Agriculture, Fisheries and Poultry sectors will be exempted from income tax for the next five years, President Gotabaya Rajapaksa said.

He was virtually joining in the inaugural session of the Sri Lanka Economic Summit yesterday.

Addressing the event, the President said tax concessions will be granted for strategic investments larger than ten million US dollars in value for agricultural product processing, IT, dairy, fabric, tourism and export industries.

“Exports are being strongly encouraged through the removal of import taxes on required raw materials, machinery, and equipment used by direct and indirect exporters. The private sector must introduce new technologies that enable farmers to produce more, and to target lucrative new export markets,” he remarked.

Addressing the event, the President also said the Government was in the process of bringing in new laws to protect investments. He emphasised the need to attract more Foreign Direct Investment and encourage more local investment for economic growth.

“Our overreliance on loans must come to an end. That is why the focus of the Government is on fostering investments.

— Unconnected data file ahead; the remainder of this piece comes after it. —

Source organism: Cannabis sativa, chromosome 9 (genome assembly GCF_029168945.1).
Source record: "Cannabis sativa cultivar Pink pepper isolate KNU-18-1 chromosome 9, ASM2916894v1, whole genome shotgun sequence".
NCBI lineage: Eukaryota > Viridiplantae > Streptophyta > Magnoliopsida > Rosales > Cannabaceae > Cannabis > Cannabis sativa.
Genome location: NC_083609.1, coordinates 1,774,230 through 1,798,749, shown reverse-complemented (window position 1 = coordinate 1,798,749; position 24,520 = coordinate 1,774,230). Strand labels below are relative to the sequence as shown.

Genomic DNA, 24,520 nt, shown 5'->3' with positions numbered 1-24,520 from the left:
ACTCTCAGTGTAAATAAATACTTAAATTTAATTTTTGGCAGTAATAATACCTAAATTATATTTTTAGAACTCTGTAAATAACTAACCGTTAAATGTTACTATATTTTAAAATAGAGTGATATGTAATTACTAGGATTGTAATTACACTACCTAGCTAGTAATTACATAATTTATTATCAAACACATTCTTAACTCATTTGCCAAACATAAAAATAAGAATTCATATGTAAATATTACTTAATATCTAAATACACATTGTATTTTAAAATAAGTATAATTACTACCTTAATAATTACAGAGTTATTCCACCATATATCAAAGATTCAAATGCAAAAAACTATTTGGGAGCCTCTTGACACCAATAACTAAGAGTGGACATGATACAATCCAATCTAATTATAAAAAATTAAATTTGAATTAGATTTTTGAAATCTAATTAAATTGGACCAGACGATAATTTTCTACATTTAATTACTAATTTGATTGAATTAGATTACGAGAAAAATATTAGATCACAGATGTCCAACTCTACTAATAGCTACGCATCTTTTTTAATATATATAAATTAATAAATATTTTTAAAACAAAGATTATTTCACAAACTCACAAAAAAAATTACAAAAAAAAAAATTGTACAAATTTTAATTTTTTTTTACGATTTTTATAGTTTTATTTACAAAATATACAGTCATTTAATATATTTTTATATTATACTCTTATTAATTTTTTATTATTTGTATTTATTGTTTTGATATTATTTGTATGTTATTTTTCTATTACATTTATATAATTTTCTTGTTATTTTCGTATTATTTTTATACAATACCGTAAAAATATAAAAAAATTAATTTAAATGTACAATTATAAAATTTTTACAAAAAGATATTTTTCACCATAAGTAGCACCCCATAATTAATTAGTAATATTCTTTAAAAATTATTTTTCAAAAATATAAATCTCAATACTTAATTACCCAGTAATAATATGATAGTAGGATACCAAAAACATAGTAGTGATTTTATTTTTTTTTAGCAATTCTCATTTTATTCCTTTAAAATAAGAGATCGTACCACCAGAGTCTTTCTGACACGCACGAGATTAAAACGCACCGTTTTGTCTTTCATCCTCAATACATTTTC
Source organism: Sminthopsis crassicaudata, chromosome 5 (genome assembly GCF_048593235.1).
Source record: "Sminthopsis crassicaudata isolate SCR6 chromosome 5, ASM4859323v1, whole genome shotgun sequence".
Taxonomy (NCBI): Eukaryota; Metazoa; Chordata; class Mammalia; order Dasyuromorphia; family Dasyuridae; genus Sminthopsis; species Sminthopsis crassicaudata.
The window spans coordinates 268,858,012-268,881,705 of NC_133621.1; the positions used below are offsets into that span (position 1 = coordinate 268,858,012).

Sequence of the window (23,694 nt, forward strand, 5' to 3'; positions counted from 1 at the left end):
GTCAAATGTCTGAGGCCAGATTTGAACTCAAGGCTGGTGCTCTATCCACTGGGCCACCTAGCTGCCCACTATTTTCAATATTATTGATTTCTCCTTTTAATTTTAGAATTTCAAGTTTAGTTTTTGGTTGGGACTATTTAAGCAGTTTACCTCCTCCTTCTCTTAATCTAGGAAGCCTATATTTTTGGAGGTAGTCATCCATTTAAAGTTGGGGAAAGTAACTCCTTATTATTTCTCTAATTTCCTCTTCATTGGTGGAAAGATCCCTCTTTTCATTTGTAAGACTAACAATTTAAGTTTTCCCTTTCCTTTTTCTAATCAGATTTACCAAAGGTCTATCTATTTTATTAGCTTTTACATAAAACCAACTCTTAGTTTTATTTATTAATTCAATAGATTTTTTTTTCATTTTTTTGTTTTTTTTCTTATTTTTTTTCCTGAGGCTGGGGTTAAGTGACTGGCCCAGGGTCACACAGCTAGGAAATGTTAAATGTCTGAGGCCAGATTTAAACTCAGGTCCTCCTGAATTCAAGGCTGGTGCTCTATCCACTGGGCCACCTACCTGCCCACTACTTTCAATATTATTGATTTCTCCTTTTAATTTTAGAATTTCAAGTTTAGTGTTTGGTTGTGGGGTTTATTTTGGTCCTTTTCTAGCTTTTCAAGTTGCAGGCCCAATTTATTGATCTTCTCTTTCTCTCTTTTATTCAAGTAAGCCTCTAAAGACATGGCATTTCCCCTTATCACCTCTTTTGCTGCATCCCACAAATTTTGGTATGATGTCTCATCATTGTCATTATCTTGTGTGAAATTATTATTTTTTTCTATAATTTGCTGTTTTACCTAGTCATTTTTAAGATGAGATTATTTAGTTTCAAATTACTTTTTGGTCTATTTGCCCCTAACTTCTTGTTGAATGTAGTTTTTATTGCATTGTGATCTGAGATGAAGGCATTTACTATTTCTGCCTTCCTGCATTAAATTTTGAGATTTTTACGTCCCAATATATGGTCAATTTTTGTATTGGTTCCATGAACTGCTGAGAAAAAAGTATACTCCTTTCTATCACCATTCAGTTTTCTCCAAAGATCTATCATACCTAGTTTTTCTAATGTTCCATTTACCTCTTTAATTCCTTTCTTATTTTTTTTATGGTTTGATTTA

We are also committed to enhancing the ease of doing business in Sri Lanka so that returns on investment can be generated faster,” he added.

He noted that the Government was keen on addressing the problems which had delayed and stalled various projects including some funded by foreign Governments.

 
 

He also highlighted that the Government strongly encourages new investment into digital infrastructure.

“In some ways, the new normal conditions have forced the adoption of many new work practices. Working from home has been normalised for most knowledge workers. Offices where the physical presence of staff remains necessary are devising means to improve efficiency so that work can be carried out even by a skeletal staff. Innovative technology driven solutions have been adopted to solve logistical problems. Consumers have become more familiar with using online platforms for day-to-day activities, whether in accessing financial services or for shopping.